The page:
Scotch Broom & Spanish Broom removal tips

Since it has been raining for a couple of weeks, I was able to pull out hundreds of Scotch Broom plants, with thicknesses up to the size of my wrist (due to the 2 foot deep taproot being in mud at this time) off my hilly property (mostly by pulling downhill with all my weight).
But the Spanish Broom is still very difficult to pull out.
Generally I cut the Spanish Broom with a chain saw or with clippers (depending on the thickness) and then spray immediately (within a few minutes) with Glyphosate weed killer on the cut portion.
For the most part, that works - but I still have many thousands of these Spanish Broom plants scattered about to eradicate.
Do you have any good tricks (like the one we already have for Scotch Broom) for removing Spanish Broom in the wet winters?
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On Mon, 24 Dec 2012 20:15:22 +0000, Danny D. wrote:

Here for the record is how I removed the scotch & spanish broom.
1. The task was to weed about an acre of these weeds:

2. I first got below the weed on the hillside & grasped low:

3. Then I pulled DOWNWARD with all my strength, always downhill:

4. With the ground saturated by rain, the weeds came out:

5. As predicted, the Spanish Broom was the hardest to pull:

6. Some of the plant roots were as thick as a fat thumb:

7. However most of the thousand of plants pulled had thin roots:

8. And now the muddy hillside is devoid of the weed plants:

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On 1/8/2013 12:33 AM, Danny D. wrote:

The plants with thin roots are rather new seedlings. You will continue to have new seedlings for years to come. Just keep after them and eventually the plague will go away.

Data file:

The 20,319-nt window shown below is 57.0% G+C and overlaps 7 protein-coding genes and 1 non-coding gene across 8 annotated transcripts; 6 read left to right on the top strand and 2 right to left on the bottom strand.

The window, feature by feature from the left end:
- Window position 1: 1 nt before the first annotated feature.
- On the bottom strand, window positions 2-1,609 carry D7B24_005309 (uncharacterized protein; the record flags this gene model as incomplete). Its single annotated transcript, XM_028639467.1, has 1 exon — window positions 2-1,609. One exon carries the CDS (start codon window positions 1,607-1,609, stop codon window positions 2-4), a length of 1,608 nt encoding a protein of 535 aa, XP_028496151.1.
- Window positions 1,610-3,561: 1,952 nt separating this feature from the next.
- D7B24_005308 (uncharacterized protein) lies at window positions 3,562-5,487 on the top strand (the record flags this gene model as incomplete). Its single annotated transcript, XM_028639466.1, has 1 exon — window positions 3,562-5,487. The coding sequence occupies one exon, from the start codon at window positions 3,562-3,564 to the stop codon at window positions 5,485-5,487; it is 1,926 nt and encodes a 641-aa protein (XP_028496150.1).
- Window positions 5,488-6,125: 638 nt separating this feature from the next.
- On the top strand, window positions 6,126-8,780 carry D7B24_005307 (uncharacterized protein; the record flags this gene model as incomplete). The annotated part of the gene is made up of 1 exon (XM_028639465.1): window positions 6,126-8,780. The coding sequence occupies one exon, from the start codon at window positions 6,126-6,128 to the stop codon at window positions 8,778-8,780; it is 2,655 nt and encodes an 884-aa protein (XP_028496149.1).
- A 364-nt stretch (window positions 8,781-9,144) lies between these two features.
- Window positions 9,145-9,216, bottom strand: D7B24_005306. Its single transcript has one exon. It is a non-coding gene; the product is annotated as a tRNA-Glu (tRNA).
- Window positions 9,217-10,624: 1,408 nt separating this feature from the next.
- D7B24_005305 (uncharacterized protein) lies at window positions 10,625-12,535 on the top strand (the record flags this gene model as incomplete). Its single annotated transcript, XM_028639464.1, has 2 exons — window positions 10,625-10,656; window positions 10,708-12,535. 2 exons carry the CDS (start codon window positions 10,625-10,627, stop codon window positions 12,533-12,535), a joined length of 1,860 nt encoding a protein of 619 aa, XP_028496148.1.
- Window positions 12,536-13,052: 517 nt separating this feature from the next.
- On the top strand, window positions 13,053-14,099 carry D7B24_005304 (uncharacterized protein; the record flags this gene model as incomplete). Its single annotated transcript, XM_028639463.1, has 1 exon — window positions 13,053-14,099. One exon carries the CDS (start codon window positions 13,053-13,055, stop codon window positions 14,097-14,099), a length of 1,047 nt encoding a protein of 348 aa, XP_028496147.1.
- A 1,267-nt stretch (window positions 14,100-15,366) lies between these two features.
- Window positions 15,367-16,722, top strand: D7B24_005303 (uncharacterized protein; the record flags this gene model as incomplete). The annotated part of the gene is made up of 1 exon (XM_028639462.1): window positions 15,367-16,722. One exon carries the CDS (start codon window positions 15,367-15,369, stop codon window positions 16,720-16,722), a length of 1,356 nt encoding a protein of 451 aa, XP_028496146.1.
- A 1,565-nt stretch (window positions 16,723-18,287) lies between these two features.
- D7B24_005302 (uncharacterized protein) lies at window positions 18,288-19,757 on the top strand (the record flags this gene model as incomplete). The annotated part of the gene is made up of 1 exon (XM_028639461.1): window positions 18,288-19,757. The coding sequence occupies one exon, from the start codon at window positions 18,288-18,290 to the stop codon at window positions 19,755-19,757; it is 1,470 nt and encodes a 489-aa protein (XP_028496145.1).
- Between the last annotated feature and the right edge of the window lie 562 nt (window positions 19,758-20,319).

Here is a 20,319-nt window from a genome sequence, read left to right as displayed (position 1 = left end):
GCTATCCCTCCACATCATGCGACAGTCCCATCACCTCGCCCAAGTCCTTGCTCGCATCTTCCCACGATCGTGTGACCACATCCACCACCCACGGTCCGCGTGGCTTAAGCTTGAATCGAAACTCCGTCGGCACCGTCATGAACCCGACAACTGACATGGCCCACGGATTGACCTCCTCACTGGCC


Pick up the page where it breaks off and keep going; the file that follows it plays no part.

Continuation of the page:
Paul
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On Tue, 08 Jan 2013 08:46:07 -0800, Paul Drahn wrote:

I agree with you!
In fact, two years ago, I cleared an acre of the Scotch Broom and Spanish Broom with a chain saw (the Spanish Broom was up to 6 inches thick or so and 15 feet tall or so).
The Spanish Broom came back with a vengeance, especially as it sprouted around the cut stumps.
Then I learned you must paint with glyphosate (e.g., Roundup) within five minutes of cutting.
That stopped the recidivists.

Then I learned that the seeds can remain viable for 100 years!
Wow. No wonder the invasive broom species took over the land!
I'd like to strangle the guy who brought them into this country! :)
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On 1/8/2013 11:55 AM, Danny D. wrote:

Many years ago ODOT, Oregon Dept of Transportation planted Scotch broom in newly constructed highway embankments to control soil erosion. Years later, when they became aware of allergies and how invasive they are, they tried to eradicate the Scotch Broom. Of course that never worked.
Now they deny any responsibility! I recall driving by a planting of Spanish Broom and being unable to breathe for almost a minute. Then I learned to hold my breath when I passed the spot.
Paul
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On Tue, 08 Jan 2013 14:41:01 -0800, Paul Drahn

Crown Vetch is used in the East, with a similar outcome. I don't think it's quite as bad, allergenically as you say, though.

When was the last time you saw a politician (or regulator) accept responsibility for *anything*. Remember, it's GWB's fault.
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On Tue, 08 Jan 2013 14:41:01 -0800, Paul Drahn wrote:

I actually like the smell.
But, as can be seen by this photo today, they resprout whenever I cut them (I thought I had eradicated them last year!).

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On Wed, 09 Jan 2013 01:01:37 +0000, Danny D. wrote:
On Thu, 10 Jan 2013 21:44:12 +1300, Eric Stevens wrote:

Aha!
That explains why I failed to eradicate Spanish Broom on my property in addition to the Poison Oak.
Recently I learned you need to apply the glyphosate within minutes of chainsawing the Spanish Broom.
I never knew why - and - I thought it was specific to Spanish Broom.
From what you're saying, it's the way plants work.

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